2

Do we always use "more" to compare two things?

Among the various and conflicting interpretations of Aristophanes’ works, there is a general admiration for the poet’s seemingly boundless imaginative power and his habit of allowing the creative human spirit to triumph over all constraints of reality. Critics and scholars across the centuries have equated Aristophanes with the best of the Old Comedy, ignoring other representatives of this particular art, such as Cratinus or Eupolis, partly because only Aristophanes’ comedies have survived in complete form. Aristophanes’ fame eventually waned after his death, but he quickly became central to the Western literary canon. Among the early authors who wrote commentaries on Aristophanes were Photius, the erudite patriarch of Constantinople, and John Tzetzes, the noted encyclopedist. Plato’s attitude toward the comic poet was more ambivalent, but this was probably because of Aristophanes’ devastating portrayal of Socrates in The Clouds.

Source: GALE CONTEXTUAL ENCYCLOPEDIA OF WORLD LITERATURE

Does this context compare Plato with other people who criticize Aristophans? Or does "more" here just come to emphasis and means very?

Which paraphrase is better?

  • 1: Plato’s attitude toward the comic poet was more ambivalent than other.

or

  • 2: Plato’s attitude toward the comic poet was very ambivalent. ??

Source: GALE CONTEXTUAL ENCYCLOPEDIA OF WORLD LITERATURE

5

Offhand I can't think of any contexts where more doesn't carry strong (but perhaps implicit rather than explicit) connotations of "comparison" (with something / someone else that's less).

Unquestionably, the cited example states how ambivalent Plato was by comparison with Photius and John Tzetzes. But all it says is Plato was more ambivalent than them - he might still not be very ambivalent (by comparison with others).


But it's worth pointing out that although I think the comparative form more always carries the "literal" sense of to a greater degree than something else, this isn't the case with the superlative form most. For example,...

1: Thank you! You've been most kind
2: When I lost my job, the bank manager was most helpful
3: Your son is a most promising pupil

In all those cases, it makes more sense to understand most as meaning very, with no particular allusion to "more than any other".


EDIT:
Taking account of points raised in comments, I'd say that in and of itself, more carries no particular implications of very - it's purely a "relative comparative". As I understand it, I can truthfully say Light travels more slowly through water than through air. But that certainly doesn't imply light travels very slowly through water!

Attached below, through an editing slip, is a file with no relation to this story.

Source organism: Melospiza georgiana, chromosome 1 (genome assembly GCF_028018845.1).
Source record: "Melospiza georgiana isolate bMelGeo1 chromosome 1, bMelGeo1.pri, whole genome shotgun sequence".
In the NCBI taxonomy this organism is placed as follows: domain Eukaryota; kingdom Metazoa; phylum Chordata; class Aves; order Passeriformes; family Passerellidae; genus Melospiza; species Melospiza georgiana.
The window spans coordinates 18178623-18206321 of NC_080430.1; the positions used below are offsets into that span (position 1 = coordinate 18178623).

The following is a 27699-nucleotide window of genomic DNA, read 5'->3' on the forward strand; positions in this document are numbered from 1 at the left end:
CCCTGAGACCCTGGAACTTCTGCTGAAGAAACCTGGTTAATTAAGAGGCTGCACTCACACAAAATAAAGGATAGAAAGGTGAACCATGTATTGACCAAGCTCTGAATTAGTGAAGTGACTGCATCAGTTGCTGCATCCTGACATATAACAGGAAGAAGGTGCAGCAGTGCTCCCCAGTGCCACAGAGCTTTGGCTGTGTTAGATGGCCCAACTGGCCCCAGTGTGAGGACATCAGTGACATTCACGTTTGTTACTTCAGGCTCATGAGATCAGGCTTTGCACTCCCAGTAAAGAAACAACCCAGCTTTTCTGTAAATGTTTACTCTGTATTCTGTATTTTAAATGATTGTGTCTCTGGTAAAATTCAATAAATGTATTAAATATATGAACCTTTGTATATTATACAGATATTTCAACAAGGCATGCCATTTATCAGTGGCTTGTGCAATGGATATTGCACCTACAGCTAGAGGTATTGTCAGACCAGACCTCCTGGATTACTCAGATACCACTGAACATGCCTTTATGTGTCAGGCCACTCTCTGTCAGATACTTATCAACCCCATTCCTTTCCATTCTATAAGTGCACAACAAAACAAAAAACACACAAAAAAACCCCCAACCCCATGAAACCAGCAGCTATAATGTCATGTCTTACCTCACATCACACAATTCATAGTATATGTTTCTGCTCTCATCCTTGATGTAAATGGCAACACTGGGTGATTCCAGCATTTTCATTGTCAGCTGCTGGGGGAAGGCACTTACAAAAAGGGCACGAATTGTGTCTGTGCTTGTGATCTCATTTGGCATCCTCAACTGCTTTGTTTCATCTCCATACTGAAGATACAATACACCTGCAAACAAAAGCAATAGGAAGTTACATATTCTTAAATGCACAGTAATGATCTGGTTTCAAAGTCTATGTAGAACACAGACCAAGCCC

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  • I think it's only by implication that Plato's attitude toward Aristophanes was more ambivalent than those of Photius and Tzetzes. It's more about characterizing his (Plato's) commentary as more ambivalent, as opposed to unequivocally in favor of Aristophanes. – user3395 Nov 25 '19 at 14:26
  • I have no idea whether Photius and / or John Tzetzes were "unequivocally in favor" of Aristophanes - but to me the cited text itself doesn't particularly imply that. So far as I'm concerned, all it does is assert that relatively speaking Plato was more ambivalent than them. And your interpretation would completely vanish if we were to include just one extra word, that doesn't really affect my reading (Plato’s attitude ... was even more ambivalent). – FumbleFingers Reinstate Monica Nov 25 '19 at 14:33
  • (Oh - not necessarily totally relevant, but here's the evidence that I myself am unequivocally in favor of Aristophanes! :) – FumbleFingers Reinstate Monica Nov 25 '19 at 14:38
  • I didn't say Photius and / or Tzetzes were unequivocally in favor of Aristophanes. I said Plato was more ambivalent than those that were unequivocally in favor of him; those commentators that are described as possessing "a general admiration for the poet’s seemingly boundless imaginative power", and who have "equated Aristophanes with the best of the Old Comedy". What I'm saying is that Plato's commentary was more ambivalent than those. The text mentions Photius and Tzetzes, but it's not specifically them (rather, only by implication) that Plato's commentary is contrasted against. – user3395 Nov 25 '19 at 18:02
  • If by that you mean you think OP's cited text isn't explicitly comparing how ambivalent Plato was specifically by comparison with Photius and Tzetzes, all I can say is I disagree. In other contexts, it's possible more could be used "generically" (without specific reference to particular things/people which are "less") - but per the first sentence in my answer, I can't think of any clear-cut examples of that. – FumbleFingers Reinstate Monica Nov 25 '19 at 18:08

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